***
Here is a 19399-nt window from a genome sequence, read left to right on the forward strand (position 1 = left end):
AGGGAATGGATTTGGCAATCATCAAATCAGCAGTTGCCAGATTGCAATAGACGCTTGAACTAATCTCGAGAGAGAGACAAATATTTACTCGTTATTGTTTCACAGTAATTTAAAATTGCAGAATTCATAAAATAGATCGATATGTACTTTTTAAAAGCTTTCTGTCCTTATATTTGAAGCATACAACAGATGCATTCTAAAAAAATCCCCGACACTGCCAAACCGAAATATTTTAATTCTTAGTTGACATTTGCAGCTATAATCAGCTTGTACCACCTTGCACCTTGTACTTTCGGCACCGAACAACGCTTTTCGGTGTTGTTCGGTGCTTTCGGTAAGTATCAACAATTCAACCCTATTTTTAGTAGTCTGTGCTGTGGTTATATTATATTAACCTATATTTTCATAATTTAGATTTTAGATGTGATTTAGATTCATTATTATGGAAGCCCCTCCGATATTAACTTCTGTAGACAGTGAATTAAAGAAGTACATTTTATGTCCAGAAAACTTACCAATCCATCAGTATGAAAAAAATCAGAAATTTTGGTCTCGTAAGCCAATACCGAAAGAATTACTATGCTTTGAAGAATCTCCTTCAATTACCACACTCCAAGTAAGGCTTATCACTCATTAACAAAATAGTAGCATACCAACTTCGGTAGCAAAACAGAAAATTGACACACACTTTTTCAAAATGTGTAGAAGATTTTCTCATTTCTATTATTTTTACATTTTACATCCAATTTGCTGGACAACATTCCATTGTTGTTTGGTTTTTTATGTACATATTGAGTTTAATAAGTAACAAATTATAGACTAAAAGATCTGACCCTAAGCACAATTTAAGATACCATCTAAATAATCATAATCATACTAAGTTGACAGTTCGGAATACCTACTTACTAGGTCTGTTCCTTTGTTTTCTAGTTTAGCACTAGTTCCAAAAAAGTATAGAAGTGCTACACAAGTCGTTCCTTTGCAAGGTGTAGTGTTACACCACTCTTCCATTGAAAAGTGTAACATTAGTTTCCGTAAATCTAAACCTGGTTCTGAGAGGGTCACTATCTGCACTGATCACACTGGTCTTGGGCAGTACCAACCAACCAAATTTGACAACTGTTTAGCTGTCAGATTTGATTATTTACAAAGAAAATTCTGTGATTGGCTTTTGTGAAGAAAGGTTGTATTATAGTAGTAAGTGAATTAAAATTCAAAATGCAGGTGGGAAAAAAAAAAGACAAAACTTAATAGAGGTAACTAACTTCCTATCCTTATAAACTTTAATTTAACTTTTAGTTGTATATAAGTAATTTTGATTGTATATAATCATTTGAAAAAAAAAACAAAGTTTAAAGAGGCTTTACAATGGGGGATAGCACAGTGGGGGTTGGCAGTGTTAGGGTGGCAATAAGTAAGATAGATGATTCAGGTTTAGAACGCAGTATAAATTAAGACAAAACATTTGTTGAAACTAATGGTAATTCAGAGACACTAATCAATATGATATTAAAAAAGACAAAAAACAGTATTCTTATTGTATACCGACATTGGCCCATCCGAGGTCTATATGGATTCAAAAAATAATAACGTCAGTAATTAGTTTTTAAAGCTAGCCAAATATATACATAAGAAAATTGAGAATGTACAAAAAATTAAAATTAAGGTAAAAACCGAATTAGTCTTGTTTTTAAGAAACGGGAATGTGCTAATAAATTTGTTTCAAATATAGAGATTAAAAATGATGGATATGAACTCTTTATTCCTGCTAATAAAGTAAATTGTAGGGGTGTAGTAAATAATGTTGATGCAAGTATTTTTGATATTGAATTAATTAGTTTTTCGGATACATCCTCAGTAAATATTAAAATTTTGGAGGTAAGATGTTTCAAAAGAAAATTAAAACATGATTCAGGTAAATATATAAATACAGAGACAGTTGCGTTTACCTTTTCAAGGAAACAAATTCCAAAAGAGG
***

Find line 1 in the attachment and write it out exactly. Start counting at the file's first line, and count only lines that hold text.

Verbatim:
Here is a 19399-nt window from a genome sequence, read left to right on the forward strand (position 1 = left end):